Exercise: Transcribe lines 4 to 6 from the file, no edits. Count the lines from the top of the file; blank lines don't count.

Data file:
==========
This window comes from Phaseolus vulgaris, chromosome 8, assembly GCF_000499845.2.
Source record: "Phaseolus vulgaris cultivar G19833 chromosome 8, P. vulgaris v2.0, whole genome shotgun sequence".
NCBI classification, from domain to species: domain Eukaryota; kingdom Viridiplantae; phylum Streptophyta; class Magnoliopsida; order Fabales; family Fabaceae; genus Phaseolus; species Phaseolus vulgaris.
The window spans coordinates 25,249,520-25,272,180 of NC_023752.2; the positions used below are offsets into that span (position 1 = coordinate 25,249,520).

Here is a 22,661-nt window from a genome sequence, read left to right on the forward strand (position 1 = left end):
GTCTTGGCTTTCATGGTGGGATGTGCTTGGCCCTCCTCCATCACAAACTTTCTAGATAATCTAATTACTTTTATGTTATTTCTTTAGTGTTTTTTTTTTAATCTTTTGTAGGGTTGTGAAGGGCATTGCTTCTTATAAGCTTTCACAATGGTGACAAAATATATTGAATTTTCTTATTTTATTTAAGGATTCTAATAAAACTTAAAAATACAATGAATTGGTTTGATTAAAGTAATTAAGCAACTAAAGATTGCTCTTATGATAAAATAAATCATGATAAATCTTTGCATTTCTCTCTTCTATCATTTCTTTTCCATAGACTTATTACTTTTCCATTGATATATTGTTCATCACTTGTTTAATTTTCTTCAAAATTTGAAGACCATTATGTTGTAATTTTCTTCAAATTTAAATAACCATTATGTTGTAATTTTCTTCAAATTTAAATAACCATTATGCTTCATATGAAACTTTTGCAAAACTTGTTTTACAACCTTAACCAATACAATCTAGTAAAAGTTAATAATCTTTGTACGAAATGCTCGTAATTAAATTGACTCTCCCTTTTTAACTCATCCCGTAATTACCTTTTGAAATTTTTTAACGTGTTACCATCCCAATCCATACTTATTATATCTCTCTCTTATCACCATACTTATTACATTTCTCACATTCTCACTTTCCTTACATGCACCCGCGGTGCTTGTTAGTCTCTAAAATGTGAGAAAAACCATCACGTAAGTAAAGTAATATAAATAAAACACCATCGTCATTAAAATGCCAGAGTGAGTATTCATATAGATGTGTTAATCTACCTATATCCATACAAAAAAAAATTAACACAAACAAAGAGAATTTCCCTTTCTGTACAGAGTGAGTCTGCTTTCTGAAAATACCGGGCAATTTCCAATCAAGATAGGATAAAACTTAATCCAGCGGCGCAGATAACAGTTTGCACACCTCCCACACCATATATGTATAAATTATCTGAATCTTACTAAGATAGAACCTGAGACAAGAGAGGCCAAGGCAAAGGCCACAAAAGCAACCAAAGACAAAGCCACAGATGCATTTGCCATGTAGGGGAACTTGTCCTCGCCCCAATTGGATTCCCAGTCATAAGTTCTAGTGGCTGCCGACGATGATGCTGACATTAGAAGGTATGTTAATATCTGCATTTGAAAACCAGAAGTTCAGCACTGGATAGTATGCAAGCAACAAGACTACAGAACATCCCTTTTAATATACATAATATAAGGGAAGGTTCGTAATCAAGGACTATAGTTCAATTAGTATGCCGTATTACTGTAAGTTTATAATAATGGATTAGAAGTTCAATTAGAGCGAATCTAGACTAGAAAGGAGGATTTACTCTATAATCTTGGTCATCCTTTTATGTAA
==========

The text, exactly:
The window spans coordinates 25,249,520-25,272,180 of NC_023752.2; the positions used below are offsets into that span (position 1 = coordinate 25,249,520).

Here is a 22,661-nt window from a genome sequence, read left to right on the forward strand (position 1 = left end):
GTCTTGGCTTTCATGGTGGGATGTGCTTGGCCCTCCTCCATCACAAACTTTCTAGATAATCTAATTACTTTTATGTTATTTCTTTAGTGTTTTTTTTTTAATCTTTTGTAGGGTTGTGAAGGGCATTGCTTCTTATAAGCTTTCACAATGGTGACAAAATATATTGAATTTTCTTATTTTATTTAAGGATTCTAATAAAACTTAAAAATACAATGAATTGGTTTGATTAAAGTAATTAAGCAACTAAAGATTGCTCTTATGATAAAATAAATCATGATAAATCTTTGCATTTCTCTCTTCTATCATTTCTTTTCCATAGACTTATTACTTTTCCATTGATATATTGTTCATCACTTGTTTAATTTTCTTCAAAATTTGAAGACCATTATGTTGTAATTTTCTTCAAATTTAAATAACCATTATGTTGTAATTTTCTTCAAATTTAAATAACCATTATGCTTCATATGAAACTTTTGCAAAACTTGTTTTACAACCTTAACCAATACAATCTAGTAAAAGTTAATAATCTTTGTACGAAATGCTCGTAATTAAATTGACTCTCCCTTTTTAACTCATCCCGTAATTACCTTTTGAAATTTTTTAACGTGTTACCATCCCAATCCATACTTATTATATCTCTCTCTTATCACCATACTTATTACATTTCTCACATTCTCACTTTCCTTACATGCACCCGCGGTGCTTGTTAGTCTCTAAAATGTGAGAAAAACCATCACGTAAGTAAAGTAATATAAATAAAACACCATCGTCATTAAAATGCCAGAGTGAGTATTCATATAGATGTGTTAATCTACCTATATCCATACAAAAAAAAATTAACACAAACAAAGAGAATTTCCCTTTCTGTACAGAGTGAGTCTGCTTTCTGAAAATACCGGGCAATTTCCAATCAAGATAGGATAAAACTTAATCCAGCGGCGCAGATAACAGTTTGCACACCTCCCACACCATATATGTATAAATTATCTGAATCTTACTAAGATAGAACCTGAGACAAGAGAGGCCAAGGCAAAGGCCACAAAAGCAACCAAAGACAAAGCCACAGATGCATTTGCCATGTAGGGGAACTTGTCCTCGCCCCAATTGGATTCCCAGTCATAAGTTCTAGTGGCTGCCGACGATGATGCTGACATTAGAAGGTATGTTAATATCTGCATTTGAAAACCAGAAGTTCAGCACTGGATAGTATGCAAGCAACAAGACTACAGAACATCCCTTTTAATATACATAATATAAGGGAAGGTTCGTAATCAAGGACTATAGTTCAATTAGTATGCCGTATTACTGTAAGTTTATAATAATGGATTAGAAGTTCAATTAGAGCGAATCTAGACTAGAAAGGAGGATTTACTCTATAATCTTGGTCATCCTTTTATGTAA